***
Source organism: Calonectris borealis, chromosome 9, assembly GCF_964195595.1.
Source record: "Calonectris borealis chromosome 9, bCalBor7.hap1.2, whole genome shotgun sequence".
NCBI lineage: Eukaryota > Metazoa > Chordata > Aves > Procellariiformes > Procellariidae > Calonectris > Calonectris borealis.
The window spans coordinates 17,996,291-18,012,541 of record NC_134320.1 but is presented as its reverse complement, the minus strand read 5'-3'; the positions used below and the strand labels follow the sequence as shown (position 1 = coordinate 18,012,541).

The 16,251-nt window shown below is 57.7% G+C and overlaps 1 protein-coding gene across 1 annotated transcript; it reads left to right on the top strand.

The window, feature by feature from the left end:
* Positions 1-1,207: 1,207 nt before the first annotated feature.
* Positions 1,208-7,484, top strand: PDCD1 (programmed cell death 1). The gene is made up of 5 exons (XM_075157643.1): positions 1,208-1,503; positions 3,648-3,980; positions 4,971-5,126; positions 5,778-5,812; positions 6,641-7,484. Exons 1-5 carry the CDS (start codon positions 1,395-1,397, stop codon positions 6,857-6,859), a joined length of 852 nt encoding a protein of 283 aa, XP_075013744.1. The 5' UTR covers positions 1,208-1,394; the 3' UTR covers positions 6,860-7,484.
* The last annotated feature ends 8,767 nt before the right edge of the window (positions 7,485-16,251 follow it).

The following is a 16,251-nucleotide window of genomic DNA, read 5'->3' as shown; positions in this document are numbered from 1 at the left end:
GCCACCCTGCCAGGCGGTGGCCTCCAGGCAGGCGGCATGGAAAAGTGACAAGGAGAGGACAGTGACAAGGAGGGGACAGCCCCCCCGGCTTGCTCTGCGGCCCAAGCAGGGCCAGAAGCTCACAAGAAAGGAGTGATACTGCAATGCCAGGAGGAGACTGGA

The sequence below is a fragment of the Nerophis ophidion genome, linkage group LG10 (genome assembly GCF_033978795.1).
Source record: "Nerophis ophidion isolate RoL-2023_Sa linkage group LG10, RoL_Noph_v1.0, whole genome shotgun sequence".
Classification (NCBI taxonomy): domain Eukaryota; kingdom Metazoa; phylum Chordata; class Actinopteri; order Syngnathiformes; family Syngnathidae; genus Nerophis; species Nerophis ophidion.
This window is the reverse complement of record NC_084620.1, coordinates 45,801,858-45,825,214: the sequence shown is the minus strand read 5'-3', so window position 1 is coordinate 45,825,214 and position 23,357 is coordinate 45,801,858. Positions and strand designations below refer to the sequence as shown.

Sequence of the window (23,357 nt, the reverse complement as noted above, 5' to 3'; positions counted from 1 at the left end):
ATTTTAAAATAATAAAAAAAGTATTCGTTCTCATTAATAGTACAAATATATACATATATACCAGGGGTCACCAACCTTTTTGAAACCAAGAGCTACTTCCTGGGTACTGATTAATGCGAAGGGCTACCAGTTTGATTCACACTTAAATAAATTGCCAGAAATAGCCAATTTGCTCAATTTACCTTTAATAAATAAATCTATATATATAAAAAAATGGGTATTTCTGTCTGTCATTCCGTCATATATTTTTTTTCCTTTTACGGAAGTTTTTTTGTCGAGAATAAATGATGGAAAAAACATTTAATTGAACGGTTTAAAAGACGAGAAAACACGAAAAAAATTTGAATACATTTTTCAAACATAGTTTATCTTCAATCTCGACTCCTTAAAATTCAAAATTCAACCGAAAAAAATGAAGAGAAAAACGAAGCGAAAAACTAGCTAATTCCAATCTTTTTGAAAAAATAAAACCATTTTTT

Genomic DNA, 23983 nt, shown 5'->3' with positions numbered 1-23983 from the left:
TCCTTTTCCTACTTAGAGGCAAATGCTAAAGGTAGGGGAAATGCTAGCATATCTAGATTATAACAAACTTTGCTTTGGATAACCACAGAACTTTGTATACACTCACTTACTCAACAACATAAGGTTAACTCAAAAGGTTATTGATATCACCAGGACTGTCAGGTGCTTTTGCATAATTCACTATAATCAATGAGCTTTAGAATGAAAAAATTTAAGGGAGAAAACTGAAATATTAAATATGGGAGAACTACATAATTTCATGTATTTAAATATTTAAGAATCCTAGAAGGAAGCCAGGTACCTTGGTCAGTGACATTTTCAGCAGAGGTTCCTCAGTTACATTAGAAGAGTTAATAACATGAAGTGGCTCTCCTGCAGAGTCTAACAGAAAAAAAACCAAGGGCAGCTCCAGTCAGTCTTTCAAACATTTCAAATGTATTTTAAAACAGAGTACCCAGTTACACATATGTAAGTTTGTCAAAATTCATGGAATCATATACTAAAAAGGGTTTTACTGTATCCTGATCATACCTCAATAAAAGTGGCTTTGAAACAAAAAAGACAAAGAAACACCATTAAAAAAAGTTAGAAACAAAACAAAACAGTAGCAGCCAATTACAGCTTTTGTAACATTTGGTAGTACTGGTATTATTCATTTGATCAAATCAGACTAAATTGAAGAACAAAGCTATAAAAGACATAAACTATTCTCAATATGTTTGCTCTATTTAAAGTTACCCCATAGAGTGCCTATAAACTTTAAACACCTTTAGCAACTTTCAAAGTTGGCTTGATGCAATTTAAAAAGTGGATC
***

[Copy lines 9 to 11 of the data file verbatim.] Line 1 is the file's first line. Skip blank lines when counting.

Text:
* The last annotated feature ends 8,767 nt before the right edge of the window (positions 7,485-16,251 follow it).

The following is a 16,251-nucleotide window of genomic DNA, read 5'->3' as shown; positions in this document are numbered from 1 at the left end:
GCCACCCTGCCAGGCGGTGGCCTCCAGGCAGGCGGCATGGAAAAGTGACAAGGAGAGGACAGTGACAAGGAGGGGACAGCCCCCCCGGCTTGCTCTGCGGCCCAAGCAGGGCCAGAAGCTCACAAGAAAGGAGTGATACTGCAATGCCAGGAGGAGACTGGA